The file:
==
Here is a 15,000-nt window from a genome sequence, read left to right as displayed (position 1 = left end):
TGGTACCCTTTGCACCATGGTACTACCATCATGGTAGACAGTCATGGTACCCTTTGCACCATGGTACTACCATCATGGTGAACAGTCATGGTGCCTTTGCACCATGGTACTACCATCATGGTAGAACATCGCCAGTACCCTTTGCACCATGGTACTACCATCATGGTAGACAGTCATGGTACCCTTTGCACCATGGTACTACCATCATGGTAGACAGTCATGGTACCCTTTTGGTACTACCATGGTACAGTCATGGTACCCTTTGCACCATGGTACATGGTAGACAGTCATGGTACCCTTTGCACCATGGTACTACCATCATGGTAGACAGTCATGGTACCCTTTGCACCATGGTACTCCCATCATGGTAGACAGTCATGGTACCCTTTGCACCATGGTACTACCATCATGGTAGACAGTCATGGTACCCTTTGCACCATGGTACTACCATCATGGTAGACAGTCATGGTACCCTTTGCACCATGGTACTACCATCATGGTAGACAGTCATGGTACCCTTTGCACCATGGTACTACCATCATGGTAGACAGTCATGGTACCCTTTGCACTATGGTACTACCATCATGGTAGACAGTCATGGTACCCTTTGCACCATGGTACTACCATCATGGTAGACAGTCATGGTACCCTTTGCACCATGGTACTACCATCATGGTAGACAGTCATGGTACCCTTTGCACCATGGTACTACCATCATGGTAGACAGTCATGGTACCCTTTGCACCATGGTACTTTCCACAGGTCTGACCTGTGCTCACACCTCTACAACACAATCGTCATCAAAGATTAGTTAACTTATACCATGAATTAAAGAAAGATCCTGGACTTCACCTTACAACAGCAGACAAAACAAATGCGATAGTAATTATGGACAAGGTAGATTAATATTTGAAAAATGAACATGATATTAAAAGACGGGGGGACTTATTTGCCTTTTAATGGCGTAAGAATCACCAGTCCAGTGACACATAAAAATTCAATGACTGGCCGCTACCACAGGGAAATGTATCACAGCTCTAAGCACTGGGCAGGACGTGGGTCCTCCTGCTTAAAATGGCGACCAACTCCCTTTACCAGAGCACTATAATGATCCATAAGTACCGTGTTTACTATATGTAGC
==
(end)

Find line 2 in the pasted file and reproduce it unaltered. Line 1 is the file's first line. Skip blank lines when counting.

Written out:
TGGTACCCTTTGCACCATGGTACTACCATCATGGTAGACAGTCATGGTACCCTTTGCACCATGGTACTACCATCATGGTGAACAGTCATGGTGCCTTTGCACCATGGTACTACCATCATGGTAGAACATCGCCAGTACCCTTTGCACCATGGTACTACCATCATGGTAGACAGTCATGGTACCCTTTGCACCATGGTACTACCATCATGGTAGACAGTCATGGTACCCTTTTGGTACTACCATGGTACAGTCATGGTACCCTTTGCACCATGGTACATGGTAGACAGTCATGGTACCCTTTGCACCATGGTACTACCATCATGGTAGACAGTCATGGTACCCTTTGCACCATGGTACTCCCATCATGGTAGACAGTCATGGTACCCTTTGCACCATGGTACTACCATCATGGTAGACAGTCATGGTACCCTTTGCACCATGGTACTACCATCATGGTAGACAGTCATGGTACCCTTTGCACCATGGTACTACCATCATGGTAGACAGTCATGGTACCCTTTGCACCATGGTACTACCATCATGGTAGACAGTCATGGTACCCTTTGCACTATGGTACTACCATCATGGTAGACAGTCATGGTACCCTTTGCACCATGGTACTACCATCATGGTAGACAGTCATGGTACCCTTTGCACCATGGTACTACCATCATGGTAGACAGTCATGGTACCCTTTGCACCATGGTACTACCATCATGGTAGACAGTCATGGTACCCTTTGCACCATGGTACTTTCCACAGGTCTGACCTGTGCTCACACCTCTACAACACAATCGTCATCAAAGATTAGTTAACTTATACCATGAATTAAAGAAAGATCCTGGACTTCACCTTACAACAGCAGACAAAACAAATGCGATAGTAATTATGGACAAGGTAGATTAATATTTGAAAAATGAACATGATATTAAAAGACGGGGGGACTTATTTGCCTTTTAATGGCGTAAGAATCACCAGTCCAGTGACACATAAAAATTCAATGACTGGCCGCTACCACAGGGAAATGTATCACAGCTCTAAGCACTGGGCAGGACGTGGGTCCTCCTGCTTAAAATGGCGACCAACTCCCTTTACCAGAGCACTATAATGATCCATAAGTACCGTGTTTACTATATGTAGC